What Does the Future Hold for New College Grads?

What Does the Future Hold for New College Grads?

The largest private sector union in Canada, Unifor, whose Atlantic Region director is Lana Payne, wrote an essay that I recently read. She was lamenting what Canadian college grads will become. It’s not a pretty picture, in her perspective. I was left wondering how that compared to what American college graduates will be doing in the future after reading that story.

The promise of a bright future

As Payne said in her article the promise of a college education is supposed to be a brighter future. As she says “That post-secondary education was the guarantee that they would do better than their parents; be more successful.” But as any parent who still has a 20-something living at home with them will tell you, the struggle to find a job can be very real and the jobs that are available are not ones that will help retire the debt that the student and their parents have incurred.

Payne says that in Canada “the incidence of low-wage work is growing at a higher rate among those with the most education….Between 1997 and 2014 there was a whopping 60 per cent increase in the incidence of low wages among workers with graduate degrees.” In the U.S. the complaints are similar to those Payne expressed. We talk all the time about the “gig” economy, but the sad fact is that a lot of that is being driven by the lack of well-paying fulltime jobs that many college grads would find desirable. So what are the prospects for college grads in the U.S.?

Hiring in the U.S.

According to a survey conducted by SHRM employers in the U.S. in 2016 have plans to hire 2% more graduates than they hired in 2015, not exactly exciting news for college graduates, but certainly better than a decrease. The most likely position they will be hired for is sales or some sales related position such as customer service. Unfortunately those are not exactly the highest paying jobs. Steven Rothberg, president and founder of College Recruiter, expressed his dismay at this and said “Very few people go to a four-year college and are able to afford to take a customer service position upon graduation.”

According to a CareerBuilder survey, quoted by SHRM, the most desired college degrees in the U.S. are:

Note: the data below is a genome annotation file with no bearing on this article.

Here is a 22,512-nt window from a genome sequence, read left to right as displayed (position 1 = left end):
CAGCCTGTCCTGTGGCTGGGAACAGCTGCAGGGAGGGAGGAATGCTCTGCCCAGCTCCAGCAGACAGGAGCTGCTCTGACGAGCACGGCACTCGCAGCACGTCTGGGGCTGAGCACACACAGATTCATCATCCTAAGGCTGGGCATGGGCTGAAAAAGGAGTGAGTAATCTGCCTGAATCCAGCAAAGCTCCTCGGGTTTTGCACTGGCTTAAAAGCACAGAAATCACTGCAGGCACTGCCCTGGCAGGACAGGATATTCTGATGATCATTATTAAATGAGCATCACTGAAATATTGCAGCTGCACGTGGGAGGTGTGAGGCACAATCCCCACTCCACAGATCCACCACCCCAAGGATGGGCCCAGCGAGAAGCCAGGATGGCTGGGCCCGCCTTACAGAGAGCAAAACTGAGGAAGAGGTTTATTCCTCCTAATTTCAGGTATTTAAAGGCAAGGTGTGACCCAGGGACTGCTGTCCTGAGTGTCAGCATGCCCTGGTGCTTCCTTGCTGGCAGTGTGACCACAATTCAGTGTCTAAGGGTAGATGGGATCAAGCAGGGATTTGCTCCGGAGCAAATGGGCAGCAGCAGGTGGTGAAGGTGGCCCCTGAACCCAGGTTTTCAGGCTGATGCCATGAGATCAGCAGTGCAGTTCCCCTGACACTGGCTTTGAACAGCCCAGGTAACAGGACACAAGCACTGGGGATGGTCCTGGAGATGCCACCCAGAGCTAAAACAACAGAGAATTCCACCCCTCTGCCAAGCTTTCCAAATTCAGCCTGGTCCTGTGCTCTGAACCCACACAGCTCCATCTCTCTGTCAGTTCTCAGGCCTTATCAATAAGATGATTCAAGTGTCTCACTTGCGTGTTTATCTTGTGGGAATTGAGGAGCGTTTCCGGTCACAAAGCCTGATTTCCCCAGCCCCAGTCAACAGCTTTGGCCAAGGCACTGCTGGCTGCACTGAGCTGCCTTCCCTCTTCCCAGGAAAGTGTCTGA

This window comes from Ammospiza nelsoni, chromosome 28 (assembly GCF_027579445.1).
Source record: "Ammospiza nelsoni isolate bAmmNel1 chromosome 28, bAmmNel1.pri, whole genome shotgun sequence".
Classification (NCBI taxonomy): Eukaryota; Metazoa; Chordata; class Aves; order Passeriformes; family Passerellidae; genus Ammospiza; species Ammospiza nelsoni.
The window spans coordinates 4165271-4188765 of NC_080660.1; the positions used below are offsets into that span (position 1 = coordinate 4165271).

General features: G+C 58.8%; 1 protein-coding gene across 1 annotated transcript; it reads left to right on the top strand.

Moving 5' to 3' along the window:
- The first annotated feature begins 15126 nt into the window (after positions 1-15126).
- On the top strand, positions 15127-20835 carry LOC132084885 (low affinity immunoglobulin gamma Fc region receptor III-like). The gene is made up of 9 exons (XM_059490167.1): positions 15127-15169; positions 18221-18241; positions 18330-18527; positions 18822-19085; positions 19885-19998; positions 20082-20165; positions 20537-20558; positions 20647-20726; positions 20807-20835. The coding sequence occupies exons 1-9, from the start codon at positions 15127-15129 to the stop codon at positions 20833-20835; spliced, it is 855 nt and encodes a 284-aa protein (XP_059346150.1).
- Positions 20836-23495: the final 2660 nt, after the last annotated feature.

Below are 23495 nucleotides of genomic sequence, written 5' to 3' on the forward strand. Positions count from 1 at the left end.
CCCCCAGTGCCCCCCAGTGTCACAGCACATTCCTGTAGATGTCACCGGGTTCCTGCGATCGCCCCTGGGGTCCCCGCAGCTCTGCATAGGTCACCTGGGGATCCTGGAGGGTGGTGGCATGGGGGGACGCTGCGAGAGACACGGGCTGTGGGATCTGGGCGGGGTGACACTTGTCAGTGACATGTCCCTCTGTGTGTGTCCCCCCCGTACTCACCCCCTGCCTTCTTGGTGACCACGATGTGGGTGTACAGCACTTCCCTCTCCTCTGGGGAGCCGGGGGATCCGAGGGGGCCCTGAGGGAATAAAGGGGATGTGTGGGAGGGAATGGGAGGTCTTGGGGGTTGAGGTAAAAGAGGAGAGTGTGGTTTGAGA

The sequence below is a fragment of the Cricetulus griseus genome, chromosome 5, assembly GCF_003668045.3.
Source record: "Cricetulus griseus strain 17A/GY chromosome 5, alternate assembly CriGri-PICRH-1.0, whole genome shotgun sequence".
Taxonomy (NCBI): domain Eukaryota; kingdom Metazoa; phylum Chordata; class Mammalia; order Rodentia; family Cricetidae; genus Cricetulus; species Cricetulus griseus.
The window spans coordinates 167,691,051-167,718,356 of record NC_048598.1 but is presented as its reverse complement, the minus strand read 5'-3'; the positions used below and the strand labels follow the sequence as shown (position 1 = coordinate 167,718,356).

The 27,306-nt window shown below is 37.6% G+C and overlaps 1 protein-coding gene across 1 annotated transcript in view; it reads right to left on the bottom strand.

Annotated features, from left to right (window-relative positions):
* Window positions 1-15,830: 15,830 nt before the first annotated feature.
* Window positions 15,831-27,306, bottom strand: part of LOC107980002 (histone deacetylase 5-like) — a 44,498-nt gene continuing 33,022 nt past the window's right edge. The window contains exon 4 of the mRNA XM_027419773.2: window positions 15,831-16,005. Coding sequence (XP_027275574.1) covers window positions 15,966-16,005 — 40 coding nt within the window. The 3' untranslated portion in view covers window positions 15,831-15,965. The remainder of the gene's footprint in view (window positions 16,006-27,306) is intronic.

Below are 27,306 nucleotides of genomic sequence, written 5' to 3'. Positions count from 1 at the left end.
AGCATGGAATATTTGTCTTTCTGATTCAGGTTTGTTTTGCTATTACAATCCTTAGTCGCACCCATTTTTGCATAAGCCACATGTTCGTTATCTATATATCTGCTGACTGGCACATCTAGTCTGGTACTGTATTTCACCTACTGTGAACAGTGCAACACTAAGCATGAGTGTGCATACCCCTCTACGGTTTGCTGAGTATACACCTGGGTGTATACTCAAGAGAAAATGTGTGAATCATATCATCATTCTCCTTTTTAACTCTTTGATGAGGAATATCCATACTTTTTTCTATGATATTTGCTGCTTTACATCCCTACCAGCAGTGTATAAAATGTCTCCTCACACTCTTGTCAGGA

• 35% Business
  • 23% Computer and information sciences
  • 18% Engineering
  • 15% Math and statistics
  • 14% Health professions and related clinical sciences

Employers however, are not enchanted with the students graduating and they blame the colleges.

Not Prepared

In the CareerBuilder survey quoted by SHRM many of the company executives feel that schools are not adequately preparing students for the world of work. They feel that colleges fall short in:

  • 47% Too much emphasis on book learning instead of real-world learning
  • 13% Not enough focus on internships
  • 13% Failing to keep up with technological changes
  • 11% Not enough students are graduating with the degrees that companies need

Instead they would like to see people trained in interpersonal skills, leadership skills, teamwork, problem-solving skills and communication skills. Another group of executives wanted “learning agility” and business acumen. My question about this is how much of this should be a college’s responsibility and how much should business be willing to take on?

Time to Step Up?

In my opinion, there are many more things that employers should be in charge of when recruiting a new student than what can be taught in a college. Thinking, writing, speaking, interpersonal, and to some extent the aforementioned “learning agility” should all be taught at colleges. I believe that many other abilities, including teamwork, leadership, and business savvy, should fall under the purview of industry.

How many companies help universities hire a manager who is currently in the field to teach business jargon in the classroom? In reality, high school students should be participating in this. How many companies put newly hired employees who have just graduated from college through a training program that teaches them business lingo and business acumen? Why should a college course instruct students in business language? Why do corporations teach collaboration to recent college graduates if they value it so highly?

Yes there needs to be some very important groundwork done in college, or even high school for that matter, but why doesn’t business step up and claim the responsibility for teaching skills needed for their business? It is time to stop complaining and take some responsibility for turning new college hires into the employees we want.

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Mike Haberman

Michael (Mike) D. Haberman, SPHR is a consultant, speaker, writer of HR Observations, and co-founder of Omega HR Solutions, Inc. After over 30 years in HR he got tired of the past and focuses here on the Future of HR. Connect with Mike.


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